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Deep Into That Darkness Peering 

Local actor explores Edgar Allen Poe in one-man show

"I'm not some kind of goth, just so you know," Alastair Morley Jaques asserts. "I'm an alarmingly happy and optimistic person."

But for the past five Halloweens, Jacques has taken on the personality of a man fascinated by death and darkness—poet and author Edgar Allen Poe.

The 31-year-old father of two studied theater at Evergreen State College and University of Oregon and regularly performs (mostly Shakespeare) in Seattle, Portland and San Francisco. But he reserves the Halloween season to portray one of American literature's most famous figures. Jaques has created a one-man show that deftly balances historical accuracy with romantic expectations.

"Everyone seems to know who Poe is; even people who don't read," Jaques says. In addition to Poe's own famous and persisting works (who isn't at least familiar with the line, "Quoth the raven, 'nevermore'"?), the famously tortured writer's life has inspired numerous books and films. The actor explains that Poe lives on because of his work's evermore themes of mortality, madness and mystery as well as the strength of his writing. "He tried to shock and amaze either with bizarre and fantastic theories or with incisive psychological portrayals or depictions of the evil men do to each other," Jaques says. And, he approached his work "with a feeling for the beauty and musicality of the English language."

Poe's use of poetic use of language makes his writing well-suited for dramatic reading. Jaques will present a mix of popular passages and personal favorites (including, of course, "The Raven") Oct. 25 at The Belfry in Sisters.

Though this is Jaques' sixth year portraying Poe, he still prepares for the performance as if it were his first time—studying the man's life, mannerisms and quirks. In part, this ritual serves to mitigate a perpetual fear of failure, but there are also new biographies, critical takes and other perspectives to peruse. It's work, to be sure, but it's also a labor of love. Jaques says he's been impersonating historical figures since he was a young child. He would often show up to school dressed as Christopher Columbus or Abraham Lincoln and insist on being called by that name. "We didn't have much by way of modern entertainment," he says of being brought up by his elderly Norwegian grandparents in rural Central Oregon. "I grew up around old books and old people. Elements of the past always had a greater resonance for me."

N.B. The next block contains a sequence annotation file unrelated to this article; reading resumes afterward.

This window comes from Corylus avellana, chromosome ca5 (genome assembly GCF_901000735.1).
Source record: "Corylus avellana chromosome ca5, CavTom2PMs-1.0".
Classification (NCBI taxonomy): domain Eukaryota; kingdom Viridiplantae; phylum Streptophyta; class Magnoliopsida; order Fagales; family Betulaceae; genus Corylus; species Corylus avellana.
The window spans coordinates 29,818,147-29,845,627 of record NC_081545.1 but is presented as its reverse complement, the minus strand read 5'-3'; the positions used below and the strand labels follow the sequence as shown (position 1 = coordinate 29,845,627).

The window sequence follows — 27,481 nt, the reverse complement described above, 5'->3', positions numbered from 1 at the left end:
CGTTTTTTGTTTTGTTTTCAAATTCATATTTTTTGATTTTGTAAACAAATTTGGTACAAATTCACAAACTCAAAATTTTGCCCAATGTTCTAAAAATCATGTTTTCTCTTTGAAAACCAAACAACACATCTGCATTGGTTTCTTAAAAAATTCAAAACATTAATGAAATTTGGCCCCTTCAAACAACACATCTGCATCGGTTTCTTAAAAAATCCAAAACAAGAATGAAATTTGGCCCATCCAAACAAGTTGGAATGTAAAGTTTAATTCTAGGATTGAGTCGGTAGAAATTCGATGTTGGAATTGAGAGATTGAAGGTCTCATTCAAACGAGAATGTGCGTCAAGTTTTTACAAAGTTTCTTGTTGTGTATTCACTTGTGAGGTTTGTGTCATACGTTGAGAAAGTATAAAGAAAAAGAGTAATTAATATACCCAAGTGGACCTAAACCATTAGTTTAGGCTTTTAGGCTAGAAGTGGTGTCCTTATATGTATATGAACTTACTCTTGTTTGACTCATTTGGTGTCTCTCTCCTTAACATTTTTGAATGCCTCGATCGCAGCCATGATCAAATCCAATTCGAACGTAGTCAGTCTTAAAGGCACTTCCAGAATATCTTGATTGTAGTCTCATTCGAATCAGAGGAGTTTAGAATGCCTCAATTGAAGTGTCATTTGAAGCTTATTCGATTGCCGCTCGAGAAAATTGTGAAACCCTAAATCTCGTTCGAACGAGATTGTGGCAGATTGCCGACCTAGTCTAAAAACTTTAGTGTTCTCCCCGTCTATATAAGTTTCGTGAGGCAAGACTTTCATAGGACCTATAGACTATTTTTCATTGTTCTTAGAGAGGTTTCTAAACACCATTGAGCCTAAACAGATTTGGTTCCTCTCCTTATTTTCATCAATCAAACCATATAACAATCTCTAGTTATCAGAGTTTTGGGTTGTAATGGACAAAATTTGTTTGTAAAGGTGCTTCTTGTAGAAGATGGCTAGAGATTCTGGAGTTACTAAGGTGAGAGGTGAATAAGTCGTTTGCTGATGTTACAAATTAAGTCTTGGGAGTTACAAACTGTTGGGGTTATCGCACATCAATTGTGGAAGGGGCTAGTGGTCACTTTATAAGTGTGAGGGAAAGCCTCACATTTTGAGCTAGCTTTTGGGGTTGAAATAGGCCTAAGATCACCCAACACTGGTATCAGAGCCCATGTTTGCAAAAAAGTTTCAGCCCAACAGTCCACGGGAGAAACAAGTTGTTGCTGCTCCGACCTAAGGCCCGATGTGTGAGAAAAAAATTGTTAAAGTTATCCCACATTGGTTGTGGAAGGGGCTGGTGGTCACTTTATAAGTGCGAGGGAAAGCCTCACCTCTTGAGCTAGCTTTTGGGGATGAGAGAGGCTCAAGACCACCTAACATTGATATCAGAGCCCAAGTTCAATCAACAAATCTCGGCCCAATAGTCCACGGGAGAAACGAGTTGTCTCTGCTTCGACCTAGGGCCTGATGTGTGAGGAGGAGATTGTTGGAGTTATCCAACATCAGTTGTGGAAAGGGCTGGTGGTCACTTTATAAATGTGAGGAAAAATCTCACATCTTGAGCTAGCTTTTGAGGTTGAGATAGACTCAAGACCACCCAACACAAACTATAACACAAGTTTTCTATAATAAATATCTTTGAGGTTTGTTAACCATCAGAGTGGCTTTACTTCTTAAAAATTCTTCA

He also developed a fascination with crime, inspired by the fear of wrongdoing his strict Lutheran upbringing instilled in him. This interest plays out in another of Jaques' Halloween season engagements—a lecture on notorious crimes in Central Oregon, Oct. 29 at McMenamins. All this darkness—mental illness, murder and mayhem—is simply a part of life, Jaques explains. And facing it is far healthier than sweeping it under the proverbial rug.

"I think we in modern America are so isolated and sterilized from elements of death and the macabre," Jaques says. "That's why Halloween exists so far as I'm concerned. We need Halloween and we need scary stories more than anything, because to deny darkness is to deny ourselves."


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